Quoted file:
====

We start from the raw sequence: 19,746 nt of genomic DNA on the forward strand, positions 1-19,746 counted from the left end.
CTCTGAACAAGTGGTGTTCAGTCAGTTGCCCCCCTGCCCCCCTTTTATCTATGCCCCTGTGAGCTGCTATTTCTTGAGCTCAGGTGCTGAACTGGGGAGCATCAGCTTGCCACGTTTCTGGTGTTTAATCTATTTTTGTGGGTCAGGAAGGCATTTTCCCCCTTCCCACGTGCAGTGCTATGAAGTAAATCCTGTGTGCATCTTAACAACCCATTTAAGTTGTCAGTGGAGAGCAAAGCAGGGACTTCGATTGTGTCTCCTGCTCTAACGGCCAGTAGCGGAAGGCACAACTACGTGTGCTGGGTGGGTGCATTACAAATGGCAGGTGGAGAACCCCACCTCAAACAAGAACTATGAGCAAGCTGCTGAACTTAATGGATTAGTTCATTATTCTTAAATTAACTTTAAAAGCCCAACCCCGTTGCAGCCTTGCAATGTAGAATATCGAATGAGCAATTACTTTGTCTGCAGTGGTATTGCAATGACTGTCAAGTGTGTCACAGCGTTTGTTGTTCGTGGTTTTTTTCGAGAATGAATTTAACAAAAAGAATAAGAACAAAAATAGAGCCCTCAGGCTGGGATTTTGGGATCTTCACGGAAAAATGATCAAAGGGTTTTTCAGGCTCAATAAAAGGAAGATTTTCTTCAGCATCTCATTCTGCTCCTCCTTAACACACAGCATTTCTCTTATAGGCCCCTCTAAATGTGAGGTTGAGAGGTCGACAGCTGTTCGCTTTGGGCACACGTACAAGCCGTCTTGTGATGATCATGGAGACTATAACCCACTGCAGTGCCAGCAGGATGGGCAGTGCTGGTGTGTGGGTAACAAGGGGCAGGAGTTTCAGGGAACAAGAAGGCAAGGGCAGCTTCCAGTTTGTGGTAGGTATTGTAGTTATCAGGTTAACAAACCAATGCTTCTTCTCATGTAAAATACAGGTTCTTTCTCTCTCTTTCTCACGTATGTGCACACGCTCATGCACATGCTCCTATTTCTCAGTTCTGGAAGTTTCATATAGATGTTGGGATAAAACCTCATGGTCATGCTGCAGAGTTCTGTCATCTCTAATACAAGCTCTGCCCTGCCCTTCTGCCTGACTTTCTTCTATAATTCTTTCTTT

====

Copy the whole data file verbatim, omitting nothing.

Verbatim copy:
We start from the raw sequence: 19,746 nt of genomic DNA on the forward strand, positions 1-19,746 counted from the left end.
CTCTGAACAAGTGGTGTTCAGTCAGTTGCCCCCCTGCCCCCCTTTTATCTATGCCCCTGTGAGCTGCTATTTCTTGAGCTCAGGTGCTGAACTGGGGAGCATCAGCTTGCCACGTTTCTGGTGTTTAATCTATTTTTGTGGGTCAGGAAGGCATTTTCCCCCTTCCCACGTGCAGTGCTATGAAGTAAATCCTGTGTGCATCTTAACAACCCATTTAAGTTGTCAGTGGAGAGCAAAGCAGGGACTTCGATTGTGTCTCCTGCTCTAACGGCCAGTAGCGGAAGGCACAACTACGTGTGCTGGGTGGGTGCATTACAAATGGCAGGTGGAGAACCCCACCTCAAACAAGAACTATGAGCAAGCTGCTGAACTTAATGGATTAGTTCATTATTCTTAAATTAACTTTAAAAGCCCAACCCCGTTGCAGCCTTGCAATGTAGAATATCGAATGAGCAATTACTTTGTCTGCAGTGGTATTGCAATGACTGTCAAGTGTGTCACAGCGTTTGTTGTTCGTGGTTTTTTTCGAGAATGAATTTAACAAAAAGAATAAGAACAAAAATAGAGCCCTCAGGCTGGGATTTTGGGATCTTCACGGAAAAATGATCAAAGGGTTTTTCAGGCTCAATAAAAGGAAGATTTTCTTCAGCATCTCATTCTGCTCCTCCTTAACACACAGCATTTCTCTTATAGGCCCCTCTAAATGTGAGGTTGAGAGGTCGACAGCTGTTCGCTTTGGGCACACGTACAAGCCGTCTTGTGATGATCATGGAGACTATAACCCACTGCAGTGCCAGCAGGATGGGCAGTGCTGGTGTGTGGGTAACAAGGGGCAGGAGTTTCAGGGAACAAGAAGGCAAGGGCAGCTTCCAGTTTGTGGTAGGTATTGTAGTTATCAGGTTAACAAACCAATGCTTCTTCTCATGTAAAATACAGGTTCTTTCTCTCTCTTTCTCACGTATGTGCACACGCTCATGCACATGCTCCTATTTCTCAGTTCTGGAAGTTTCATATAGATGTTGGGATAAAACCTCATGGTCATGCTGCAGAGTTCTGTCATCTCTAATACAAGCTCTGCCCTGCCCTTCTGCCTGACTTTCTTCTATAATTCTTTCTTT